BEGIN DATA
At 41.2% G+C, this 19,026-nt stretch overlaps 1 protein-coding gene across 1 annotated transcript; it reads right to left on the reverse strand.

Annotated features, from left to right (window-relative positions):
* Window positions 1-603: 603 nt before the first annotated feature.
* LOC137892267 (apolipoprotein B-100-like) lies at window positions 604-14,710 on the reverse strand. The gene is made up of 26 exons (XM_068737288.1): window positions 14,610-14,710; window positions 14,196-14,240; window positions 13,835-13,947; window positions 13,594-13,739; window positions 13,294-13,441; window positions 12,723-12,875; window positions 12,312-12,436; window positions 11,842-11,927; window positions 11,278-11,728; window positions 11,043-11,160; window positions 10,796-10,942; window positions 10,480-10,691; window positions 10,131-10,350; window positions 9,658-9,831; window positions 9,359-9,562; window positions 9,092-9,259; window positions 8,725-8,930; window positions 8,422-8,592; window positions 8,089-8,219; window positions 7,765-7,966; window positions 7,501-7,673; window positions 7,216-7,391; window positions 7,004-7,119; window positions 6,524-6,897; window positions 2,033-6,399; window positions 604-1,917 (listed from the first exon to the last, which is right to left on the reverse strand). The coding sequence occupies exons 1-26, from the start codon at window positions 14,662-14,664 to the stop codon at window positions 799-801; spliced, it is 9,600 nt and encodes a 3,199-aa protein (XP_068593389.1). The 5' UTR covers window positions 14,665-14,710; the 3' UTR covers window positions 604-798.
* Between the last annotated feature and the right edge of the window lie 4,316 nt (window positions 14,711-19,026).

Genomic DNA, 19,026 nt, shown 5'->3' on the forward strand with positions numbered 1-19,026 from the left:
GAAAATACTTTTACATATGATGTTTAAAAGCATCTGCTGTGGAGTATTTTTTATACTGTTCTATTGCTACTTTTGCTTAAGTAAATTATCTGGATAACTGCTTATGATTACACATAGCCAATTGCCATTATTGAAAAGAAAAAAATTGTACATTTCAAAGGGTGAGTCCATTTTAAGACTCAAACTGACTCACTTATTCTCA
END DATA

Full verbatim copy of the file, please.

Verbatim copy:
At 41.2% G+C, this 19,026-nt stretch overlaps 1 protein-coding gene across 1 annotated transcript; it reads right to left on the reverse strand.

Annotated features, from left to right (window-relative positions):
* Window positions 1-603: 603 nt before the first annotated feature.
* LOC137892267 (apolipoprotein B-100-like) lies at window positions 604-14,710 on the reverse strand. The gene is made up of 26 exons (XM_068737288.1): window positions 14,610-14,710; window positions 14,196-14,240; window positions 13,835-13,947; window positions 13,594-13,739; window positions 13,294-13,441; window positions 12,723-12,875; window positions 12,312-12,436; window positions 11,842-11,927; window positions 11,278-11,728; window positions 11,043-11,160; window positions 10,796-10,942; window positions 10,480-10,691; window positions 10,131-10,350; window positions 9,658-9,831; window positions 9,359-9,562; window positions 9,092-9,259; window positions 8,725-8,930; window positions 8,422-8,592; window positions 8,089-8,219; window positions 7,765-7,966; window positions 7,501-7,673; window positions 7,216-7,391; window positions 7,004-7,119; window positions 6,524-6,897; window positions 2,033-6,399; window positions 604-1,917 (listed from the first exon to the last, which is right to left on the reverse strand). The coding sequence occupies exons 1-26, from the start codon at window positions 14,662-14,664 to the stop codon at window positions 799-801; spliced, it is 9,600 nt and encodes a 3,199-aa protein (XP_068593389.1). The 5' UTR covers window positions 14,665-14,710; the 3' UTR covers window positions 604-798.
* Between the last annotated feature and the right edge of the window lie 4,316 nt (window positions 14,711-19,026).

Genomic DNA, 19,026 nt, shown 5'->3' on the forward strand with positions numbered 1-19,026 from the left:
GAAAATACTTTTACATATGATGTTTAAAAGCATCTGCTGTGGAGTATTTTTTATACTGTTCTATTGCTACTTTTGCTTAAGTAAATTATCTGGATAACTGCTTATGATTACACATAGCCAATTGCCATTATTGAAAAGAAAAAAATTGTACATTTCAAAGGGTGAGTCCATTTTAAGACTCAAACTGACTCACTTATTCTCA